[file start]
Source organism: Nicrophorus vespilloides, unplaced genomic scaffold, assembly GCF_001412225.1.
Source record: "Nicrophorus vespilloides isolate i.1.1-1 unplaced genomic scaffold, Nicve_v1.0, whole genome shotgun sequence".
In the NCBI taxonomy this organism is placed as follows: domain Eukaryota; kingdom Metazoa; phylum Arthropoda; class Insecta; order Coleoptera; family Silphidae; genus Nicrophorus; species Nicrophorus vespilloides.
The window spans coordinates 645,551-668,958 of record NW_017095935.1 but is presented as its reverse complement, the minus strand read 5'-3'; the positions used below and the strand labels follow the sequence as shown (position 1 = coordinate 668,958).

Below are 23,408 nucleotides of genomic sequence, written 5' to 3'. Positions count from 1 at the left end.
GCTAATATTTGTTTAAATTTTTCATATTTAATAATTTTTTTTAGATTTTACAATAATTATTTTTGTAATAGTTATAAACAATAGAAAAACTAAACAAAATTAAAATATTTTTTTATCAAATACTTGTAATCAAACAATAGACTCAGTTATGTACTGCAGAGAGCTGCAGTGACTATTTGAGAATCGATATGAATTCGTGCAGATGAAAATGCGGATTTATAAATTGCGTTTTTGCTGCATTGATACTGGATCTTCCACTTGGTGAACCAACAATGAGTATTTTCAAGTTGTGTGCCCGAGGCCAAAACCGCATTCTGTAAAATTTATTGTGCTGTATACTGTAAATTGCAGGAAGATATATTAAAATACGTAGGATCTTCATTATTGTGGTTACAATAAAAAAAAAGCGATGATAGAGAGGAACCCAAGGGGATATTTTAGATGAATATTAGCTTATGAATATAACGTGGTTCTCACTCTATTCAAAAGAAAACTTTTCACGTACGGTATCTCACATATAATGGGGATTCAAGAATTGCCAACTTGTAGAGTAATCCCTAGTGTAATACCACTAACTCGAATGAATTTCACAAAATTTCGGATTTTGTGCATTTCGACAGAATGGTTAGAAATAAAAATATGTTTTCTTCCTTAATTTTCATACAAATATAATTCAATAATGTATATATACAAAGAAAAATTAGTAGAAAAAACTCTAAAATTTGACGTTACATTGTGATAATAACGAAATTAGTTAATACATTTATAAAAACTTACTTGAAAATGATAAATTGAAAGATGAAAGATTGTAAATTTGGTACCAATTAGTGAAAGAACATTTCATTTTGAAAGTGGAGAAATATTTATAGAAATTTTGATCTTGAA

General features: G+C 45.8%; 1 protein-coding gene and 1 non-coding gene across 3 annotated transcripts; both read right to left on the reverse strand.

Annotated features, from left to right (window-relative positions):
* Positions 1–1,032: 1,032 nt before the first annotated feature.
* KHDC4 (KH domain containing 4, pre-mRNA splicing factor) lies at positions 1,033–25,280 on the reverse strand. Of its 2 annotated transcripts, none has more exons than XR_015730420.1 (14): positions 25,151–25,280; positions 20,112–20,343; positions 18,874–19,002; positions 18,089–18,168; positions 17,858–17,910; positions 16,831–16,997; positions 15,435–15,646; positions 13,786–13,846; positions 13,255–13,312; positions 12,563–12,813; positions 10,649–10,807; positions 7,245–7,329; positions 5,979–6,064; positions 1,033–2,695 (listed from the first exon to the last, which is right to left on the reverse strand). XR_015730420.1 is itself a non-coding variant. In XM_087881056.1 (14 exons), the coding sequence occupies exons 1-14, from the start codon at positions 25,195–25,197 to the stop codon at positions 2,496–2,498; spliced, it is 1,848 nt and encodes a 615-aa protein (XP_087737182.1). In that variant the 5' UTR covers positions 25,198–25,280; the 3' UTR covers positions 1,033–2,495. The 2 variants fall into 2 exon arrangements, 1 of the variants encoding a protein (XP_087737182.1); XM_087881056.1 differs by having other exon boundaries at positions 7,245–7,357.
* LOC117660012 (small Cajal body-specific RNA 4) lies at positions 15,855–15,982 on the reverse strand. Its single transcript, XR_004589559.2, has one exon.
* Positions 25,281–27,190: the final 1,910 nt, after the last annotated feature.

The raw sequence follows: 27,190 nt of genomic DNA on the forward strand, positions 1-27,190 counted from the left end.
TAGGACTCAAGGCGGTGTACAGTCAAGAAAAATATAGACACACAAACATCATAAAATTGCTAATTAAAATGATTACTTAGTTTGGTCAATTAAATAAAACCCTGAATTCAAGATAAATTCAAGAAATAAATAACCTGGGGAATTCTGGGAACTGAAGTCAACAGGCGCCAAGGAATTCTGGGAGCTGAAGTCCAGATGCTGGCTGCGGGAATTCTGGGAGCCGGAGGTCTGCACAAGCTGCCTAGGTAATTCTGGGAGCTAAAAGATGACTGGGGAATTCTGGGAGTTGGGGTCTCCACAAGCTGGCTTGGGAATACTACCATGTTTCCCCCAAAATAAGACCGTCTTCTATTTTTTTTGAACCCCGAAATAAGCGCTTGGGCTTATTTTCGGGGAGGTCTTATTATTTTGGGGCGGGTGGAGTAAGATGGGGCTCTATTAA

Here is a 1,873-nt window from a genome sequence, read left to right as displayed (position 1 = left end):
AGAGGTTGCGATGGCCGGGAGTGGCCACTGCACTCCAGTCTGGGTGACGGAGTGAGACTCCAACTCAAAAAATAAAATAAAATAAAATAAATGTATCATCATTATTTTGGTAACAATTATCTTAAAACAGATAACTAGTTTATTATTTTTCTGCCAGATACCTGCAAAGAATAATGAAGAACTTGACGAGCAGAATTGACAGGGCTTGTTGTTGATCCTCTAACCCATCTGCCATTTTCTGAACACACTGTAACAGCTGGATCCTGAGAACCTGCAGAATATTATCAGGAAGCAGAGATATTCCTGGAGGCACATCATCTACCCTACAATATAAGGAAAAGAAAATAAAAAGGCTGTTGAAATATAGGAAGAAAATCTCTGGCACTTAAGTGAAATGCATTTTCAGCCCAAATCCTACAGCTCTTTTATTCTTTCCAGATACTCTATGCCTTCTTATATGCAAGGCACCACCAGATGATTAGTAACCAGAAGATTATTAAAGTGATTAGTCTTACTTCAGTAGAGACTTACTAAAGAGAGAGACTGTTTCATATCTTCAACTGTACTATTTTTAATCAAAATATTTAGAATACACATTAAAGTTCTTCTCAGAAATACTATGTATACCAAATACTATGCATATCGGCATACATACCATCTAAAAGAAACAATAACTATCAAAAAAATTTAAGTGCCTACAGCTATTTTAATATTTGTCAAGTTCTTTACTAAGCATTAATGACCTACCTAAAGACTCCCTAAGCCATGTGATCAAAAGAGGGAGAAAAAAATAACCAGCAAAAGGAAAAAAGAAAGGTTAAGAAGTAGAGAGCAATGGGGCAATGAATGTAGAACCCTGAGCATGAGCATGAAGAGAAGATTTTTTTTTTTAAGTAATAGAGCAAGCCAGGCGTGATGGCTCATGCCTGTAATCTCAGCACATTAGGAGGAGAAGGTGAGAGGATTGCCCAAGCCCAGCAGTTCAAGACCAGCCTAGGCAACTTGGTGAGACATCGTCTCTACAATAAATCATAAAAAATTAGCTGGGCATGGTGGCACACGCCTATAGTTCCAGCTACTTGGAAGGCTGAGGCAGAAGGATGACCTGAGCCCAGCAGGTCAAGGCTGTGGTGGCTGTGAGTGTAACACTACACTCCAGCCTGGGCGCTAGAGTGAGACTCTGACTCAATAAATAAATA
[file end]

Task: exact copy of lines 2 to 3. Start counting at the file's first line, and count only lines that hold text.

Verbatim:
Source record: "Nicrophorus vespilloides isolate i.1.1-1 unplaced genomic scaffold, Nicve_v1.0, whole genome shotgun sequence".
In the NCBI taxonomy this organism is placed as follows: domain Eukaryota; kingdom Metazoa; phylum Arthropoda; class Insecta; order Coleoptera; family Silphidae; genus Nicrophorus; species Nicrophorus vespilloides.